Last year, millions of kids playing with certain electronic toys had their data hacked, according to the watchdogs at Consumer Reports.
As more and more toys connect to the internet, there are more and more chances for your child’s data to be hacked. With Christmas and Hanukkah right around the corner, Get Gephardt went in search of what parents need to know about the safety risks of connected smart toys.
"They can be a really, really big intrusion into your privacy as a family and especially your kids," said computer expert and owner of PC Laptops Dan Young.
Many connected toys collect information and upload it to the cloud, meaning it has the potential to fall into the hands of identity thieves, Young said.
Hackers are on the hunt.
Recently, a Get Gephardt investigation went inside the dark web with the FBI and discovered the shocking amount of private information that is being bought and sold. Your identity is a hot commodity — and so is your kid's.
"It's high value,” FBI Supervisory Special Agent Jeffrey Collins told Get Gephardt last year. “Criminals are after as much of it as they can get."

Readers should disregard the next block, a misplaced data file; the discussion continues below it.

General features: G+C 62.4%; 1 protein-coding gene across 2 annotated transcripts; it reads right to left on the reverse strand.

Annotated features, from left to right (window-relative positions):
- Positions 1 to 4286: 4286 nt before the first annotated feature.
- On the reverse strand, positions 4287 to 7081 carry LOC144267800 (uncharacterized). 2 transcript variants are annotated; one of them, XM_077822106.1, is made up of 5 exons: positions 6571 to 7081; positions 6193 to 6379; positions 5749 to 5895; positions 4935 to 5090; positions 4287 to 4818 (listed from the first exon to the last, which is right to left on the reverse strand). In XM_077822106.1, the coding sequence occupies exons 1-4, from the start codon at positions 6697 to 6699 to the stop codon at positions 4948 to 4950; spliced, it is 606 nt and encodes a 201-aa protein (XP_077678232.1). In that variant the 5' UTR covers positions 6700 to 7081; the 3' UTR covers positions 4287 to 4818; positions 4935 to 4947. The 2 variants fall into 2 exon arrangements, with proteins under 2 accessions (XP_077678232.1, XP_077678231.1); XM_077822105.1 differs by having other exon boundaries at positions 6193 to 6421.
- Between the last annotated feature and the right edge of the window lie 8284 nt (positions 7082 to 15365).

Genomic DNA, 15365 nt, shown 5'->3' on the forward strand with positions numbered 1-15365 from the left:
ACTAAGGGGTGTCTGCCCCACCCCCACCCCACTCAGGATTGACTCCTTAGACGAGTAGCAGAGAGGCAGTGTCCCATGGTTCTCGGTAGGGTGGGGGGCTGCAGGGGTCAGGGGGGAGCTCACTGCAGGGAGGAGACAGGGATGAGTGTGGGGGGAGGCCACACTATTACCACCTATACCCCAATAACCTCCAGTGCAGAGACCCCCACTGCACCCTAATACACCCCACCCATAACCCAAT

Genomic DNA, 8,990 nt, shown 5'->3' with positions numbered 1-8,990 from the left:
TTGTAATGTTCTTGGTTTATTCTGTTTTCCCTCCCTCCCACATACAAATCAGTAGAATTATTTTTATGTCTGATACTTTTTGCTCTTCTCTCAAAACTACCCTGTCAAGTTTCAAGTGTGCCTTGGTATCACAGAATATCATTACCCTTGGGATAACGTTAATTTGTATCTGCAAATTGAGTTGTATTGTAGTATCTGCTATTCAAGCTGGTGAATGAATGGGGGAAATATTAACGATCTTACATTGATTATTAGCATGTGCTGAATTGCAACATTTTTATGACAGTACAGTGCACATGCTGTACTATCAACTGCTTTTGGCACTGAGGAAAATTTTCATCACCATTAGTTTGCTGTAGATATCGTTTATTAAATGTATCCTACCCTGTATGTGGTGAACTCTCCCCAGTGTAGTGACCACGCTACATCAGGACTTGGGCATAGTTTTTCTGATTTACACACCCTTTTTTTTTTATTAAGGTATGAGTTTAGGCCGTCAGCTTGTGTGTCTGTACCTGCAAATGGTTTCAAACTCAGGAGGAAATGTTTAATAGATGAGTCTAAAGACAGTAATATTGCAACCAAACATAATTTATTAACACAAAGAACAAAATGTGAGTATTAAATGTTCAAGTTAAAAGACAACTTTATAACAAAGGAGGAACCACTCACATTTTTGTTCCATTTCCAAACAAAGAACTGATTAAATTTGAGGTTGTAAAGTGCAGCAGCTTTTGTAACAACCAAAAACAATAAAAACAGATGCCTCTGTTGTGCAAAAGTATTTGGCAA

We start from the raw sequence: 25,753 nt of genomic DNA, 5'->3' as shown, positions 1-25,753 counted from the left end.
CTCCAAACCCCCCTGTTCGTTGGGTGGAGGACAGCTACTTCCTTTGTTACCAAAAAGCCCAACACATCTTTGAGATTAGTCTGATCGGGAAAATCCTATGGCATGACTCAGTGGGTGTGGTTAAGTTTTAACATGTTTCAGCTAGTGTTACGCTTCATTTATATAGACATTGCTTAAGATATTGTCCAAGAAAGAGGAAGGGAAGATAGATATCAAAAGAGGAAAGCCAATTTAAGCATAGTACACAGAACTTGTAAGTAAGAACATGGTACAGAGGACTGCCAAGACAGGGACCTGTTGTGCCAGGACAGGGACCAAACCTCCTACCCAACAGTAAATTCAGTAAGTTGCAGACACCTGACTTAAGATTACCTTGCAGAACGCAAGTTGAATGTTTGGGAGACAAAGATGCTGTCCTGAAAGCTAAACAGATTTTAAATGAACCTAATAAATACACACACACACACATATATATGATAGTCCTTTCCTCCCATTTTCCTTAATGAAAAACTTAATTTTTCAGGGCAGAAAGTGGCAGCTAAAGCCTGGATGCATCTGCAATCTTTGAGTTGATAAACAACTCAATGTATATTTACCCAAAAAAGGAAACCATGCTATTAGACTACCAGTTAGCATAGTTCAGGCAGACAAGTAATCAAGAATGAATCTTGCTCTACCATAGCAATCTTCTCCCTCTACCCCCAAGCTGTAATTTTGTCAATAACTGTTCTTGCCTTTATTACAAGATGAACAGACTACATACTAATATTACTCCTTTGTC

Young says the best way to protect your kid's identity is to keep it to yourself. Many toys will ask for personal information like name and birthday. Young says lie.
"I always just put January 1st and pick a random year," Young said.
Young doesn't think consumers should stay away from connected devices, just handle them with care.
"Remember, once [data] gets captured and uploaded into the cloud, it can be a pretty serious privacy issue and security issue," he said.
Bree Fowler with Consumer Reports says it's not just about the information your kid might share through the smart toy. A smart toy connected to your home router could allow a savvy bad guy access to every connected item in your home including cameras, speakers, or your commuter.
“You need to make sure everything is locked down,” Fowler said. “Basically, [connected toys] can be used as a gateway into your computer network."
To protect from that, Consumer Reports says parents should set strong passwords on connected toys and everything else in their home. For older kids who may be getting into social media, Young also suggests talking to them about what to share online and what to keep private.